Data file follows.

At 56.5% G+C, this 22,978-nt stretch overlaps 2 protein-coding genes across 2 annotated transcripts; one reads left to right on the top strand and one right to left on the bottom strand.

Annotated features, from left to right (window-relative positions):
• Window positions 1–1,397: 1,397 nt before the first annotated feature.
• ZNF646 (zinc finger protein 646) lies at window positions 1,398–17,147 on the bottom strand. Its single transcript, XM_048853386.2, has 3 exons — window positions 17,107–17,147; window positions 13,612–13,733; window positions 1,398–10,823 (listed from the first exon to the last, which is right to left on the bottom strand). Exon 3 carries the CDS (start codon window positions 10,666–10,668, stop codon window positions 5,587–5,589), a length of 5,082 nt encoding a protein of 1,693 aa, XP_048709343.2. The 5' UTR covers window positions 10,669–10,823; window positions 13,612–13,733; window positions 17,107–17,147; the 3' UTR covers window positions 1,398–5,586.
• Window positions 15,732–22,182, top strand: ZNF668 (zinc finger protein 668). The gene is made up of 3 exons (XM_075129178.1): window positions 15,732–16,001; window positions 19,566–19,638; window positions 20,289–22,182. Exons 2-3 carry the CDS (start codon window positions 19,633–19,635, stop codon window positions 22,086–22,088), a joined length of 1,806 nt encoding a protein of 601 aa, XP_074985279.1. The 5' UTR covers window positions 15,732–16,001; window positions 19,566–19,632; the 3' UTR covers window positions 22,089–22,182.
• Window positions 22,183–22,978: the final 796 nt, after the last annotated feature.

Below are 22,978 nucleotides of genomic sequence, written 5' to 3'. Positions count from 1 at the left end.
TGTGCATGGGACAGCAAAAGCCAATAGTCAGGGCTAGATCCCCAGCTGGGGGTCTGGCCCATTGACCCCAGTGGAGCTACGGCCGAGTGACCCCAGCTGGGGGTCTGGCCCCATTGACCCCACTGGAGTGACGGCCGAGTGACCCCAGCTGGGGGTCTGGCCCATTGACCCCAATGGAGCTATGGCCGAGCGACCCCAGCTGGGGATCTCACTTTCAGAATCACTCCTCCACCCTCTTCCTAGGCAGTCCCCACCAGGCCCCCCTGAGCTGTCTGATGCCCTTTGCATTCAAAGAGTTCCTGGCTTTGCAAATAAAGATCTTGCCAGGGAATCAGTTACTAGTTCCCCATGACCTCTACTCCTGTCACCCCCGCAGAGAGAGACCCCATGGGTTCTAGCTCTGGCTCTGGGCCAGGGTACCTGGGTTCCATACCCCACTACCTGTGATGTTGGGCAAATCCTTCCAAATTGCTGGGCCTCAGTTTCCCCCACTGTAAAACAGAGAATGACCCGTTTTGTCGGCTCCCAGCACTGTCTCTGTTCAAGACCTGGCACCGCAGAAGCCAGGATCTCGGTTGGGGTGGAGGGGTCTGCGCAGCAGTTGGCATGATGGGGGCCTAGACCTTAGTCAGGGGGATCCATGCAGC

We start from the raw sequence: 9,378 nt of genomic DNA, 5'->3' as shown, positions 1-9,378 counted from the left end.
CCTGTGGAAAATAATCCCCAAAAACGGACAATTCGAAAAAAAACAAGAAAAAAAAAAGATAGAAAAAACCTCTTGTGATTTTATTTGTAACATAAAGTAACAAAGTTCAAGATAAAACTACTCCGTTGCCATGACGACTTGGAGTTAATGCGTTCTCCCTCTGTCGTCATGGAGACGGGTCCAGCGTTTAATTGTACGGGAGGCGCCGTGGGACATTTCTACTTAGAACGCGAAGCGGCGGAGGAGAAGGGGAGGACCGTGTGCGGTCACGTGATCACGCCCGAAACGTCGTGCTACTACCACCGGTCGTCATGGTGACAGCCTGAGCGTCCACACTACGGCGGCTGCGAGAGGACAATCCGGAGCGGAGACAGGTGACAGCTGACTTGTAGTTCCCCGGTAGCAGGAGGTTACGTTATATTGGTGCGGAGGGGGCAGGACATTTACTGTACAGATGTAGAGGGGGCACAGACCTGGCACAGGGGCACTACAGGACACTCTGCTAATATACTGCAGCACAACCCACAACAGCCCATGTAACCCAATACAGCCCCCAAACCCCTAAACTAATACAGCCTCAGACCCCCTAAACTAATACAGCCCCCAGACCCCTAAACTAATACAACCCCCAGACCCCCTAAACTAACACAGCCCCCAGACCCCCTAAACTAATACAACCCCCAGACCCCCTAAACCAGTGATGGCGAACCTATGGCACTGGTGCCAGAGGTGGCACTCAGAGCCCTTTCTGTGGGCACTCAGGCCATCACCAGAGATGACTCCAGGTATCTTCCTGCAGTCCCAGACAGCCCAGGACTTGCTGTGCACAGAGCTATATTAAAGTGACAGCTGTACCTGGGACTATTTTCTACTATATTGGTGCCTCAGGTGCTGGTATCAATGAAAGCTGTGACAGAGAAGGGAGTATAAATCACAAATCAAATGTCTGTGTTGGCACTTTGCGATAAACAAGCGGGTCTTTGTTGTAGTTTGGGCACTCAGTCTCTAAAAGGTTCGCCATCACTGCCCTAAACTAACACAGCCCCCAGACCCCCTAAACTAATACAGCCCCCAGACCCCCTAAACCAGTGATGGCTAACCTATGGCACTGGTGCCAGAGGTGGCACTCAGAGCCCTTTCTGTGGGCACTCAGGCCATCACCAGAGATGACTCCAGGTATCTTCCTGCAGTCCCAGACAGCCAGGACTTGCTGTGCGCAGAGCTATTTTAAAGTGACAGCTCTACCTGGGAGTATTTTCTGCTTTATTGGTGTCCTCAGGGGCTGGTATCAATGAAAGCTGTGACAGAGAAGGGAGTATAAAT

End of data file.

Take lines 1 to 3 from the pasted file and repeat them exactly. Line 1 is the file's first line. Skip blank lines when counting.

At 56.5% G+C, this 22,978-nt stretch overlaps 2 protein-coding genes across 2 annotated transcripts; one reads left to right on the top strand and one right to left on the bottom strand.

Annotated features, from left to right (window-relative positions):
• Window positions 1–1,397: 1,397 nt before the first annotated feature.